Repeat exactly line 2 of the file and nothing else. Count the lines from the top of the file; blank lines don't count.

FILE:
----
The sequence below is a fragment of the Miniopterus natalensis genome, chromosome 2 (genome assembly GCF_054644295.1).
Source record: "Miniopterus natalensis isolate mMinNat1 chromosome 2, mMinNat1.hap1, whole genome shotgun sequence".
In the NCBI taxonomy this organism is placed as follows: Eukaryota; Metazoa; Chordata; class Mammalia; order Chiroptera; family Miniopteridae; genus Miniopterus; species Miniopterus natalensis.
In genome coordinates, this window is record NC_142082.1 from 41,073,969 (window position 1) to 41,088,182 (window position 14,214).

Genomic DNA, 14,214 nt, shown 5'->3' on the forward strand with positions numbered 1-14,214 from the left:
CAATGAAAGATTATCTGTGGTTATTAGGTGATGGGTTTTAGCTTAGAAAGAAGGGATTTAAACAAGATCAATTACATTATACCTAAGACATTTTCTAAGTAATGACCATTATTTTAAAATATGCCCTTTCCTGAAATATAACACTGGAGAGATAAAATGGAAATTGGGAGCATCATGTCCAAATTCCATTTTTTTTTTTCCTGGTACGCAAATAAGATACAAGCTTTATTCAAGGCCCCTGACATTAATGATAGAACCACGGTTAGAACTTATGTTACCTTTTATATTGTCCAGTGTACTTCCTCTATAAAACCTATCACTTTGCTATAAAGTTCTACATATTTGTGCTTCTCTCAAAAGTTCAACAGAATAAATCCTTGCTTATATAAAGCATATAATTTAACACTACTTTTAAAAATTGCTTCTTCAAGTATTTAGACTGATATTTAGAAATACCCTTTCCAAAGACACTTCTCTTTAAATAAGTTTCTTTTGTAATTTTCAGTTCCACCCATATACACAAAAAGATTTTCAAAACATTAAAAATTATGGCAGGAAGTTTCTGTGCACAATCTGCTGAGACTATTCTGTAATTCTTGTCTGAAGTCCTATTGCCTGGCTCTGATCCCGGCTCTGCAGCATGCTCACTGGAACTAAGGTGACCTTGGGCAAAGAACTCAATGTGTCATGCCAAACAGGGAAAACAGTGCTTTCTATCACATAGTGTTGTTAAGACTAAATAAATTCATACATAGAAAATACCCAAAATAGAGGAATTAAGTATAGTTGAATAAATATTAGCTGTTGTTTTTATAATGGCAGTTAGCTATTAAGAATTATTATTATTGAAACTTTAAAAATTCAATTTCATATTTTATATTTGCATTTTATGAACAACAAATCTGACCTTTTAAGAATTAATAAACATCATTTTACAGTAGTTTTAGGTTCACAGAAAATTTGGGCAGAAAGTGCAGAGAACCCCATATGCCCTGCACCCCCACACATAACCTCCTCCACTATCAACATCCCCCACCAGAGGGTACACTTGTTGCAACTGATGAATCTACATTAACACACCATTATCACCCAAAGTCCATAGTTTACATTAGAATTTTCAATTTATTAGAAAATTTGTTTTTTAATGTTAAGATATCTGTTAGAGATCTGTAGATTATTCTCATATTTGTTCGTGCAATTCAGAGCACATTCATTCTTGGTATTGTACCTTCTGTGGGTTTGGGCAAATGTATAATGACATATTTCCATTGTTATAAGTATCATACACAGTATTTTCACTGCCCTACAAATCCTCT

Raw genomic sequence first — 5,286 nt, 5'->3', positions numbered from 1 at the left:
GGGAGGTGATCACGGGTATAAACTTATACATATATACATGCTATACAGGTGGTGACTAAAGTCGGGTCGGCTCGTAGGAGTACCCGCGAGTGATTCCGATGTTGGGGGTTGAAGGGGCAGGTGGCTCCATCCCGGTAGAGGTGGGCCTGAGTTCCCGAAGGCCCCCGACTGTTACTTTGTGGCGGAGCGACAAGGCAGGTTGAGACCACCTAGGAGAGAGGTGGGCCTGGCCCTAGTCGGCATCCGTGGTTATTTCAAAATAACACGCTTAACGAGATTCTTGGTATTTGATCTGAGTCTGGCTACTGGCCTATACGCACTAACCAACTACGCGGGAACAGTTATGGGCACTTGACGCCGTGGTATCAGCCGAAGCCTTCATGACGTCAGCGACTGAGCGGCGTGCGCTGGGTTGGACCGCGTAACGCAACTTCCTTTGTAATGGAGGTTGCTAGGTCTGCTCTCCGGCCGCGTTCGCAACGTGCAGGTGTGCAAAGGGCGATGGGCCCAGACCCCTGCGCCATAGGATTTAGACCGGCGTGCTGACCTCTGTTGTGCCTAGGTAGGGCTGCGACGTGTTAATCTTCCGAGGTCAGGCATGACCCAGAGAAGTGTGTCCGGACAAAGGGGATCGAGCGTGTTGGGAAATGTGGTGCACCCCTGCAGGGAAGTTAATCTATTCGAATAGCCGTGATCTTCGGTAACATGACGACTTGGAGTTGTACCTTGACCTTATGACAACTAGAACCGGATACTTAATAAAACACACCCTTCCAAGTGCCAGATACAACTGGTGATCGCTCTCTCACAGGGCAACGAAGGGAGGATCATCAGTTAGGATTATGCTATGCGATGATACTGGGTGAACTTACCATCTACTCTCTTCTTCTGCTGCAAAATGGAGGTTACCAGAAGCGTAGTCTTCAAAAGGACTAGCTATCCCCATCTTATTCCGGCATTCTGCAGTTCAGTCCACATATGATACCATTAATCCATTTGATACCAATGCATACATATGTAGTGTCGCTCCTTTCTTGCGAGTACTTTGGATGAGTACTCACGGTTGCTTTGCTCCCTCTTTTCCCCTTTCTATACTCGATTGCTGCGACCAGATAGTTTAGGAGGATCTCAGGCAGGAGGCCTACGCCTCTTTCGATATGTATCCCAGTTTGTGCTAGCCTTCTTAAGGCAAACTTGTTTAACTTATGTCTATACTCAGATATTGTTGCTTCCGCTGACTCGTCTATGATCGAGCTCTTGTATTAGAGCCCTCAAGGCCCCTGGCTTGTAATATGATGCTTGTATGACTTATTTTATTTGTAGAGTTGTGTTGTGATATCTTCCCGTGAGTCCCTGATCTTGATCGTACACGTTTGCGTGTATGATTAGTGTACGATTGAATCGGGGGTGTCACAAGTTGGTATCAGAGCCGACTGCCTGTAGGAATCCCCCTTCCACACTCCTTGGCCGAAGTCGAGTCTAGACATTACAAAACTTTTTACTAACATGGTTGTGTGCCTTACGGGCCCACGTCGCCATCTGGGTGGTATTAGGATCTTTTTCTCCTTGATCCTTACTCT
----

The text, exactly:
Source record: "Miniopterus natalensis isolate mMinNat1 chromosome 2, mMinNat1.hap1, whole genome shotgun sequence".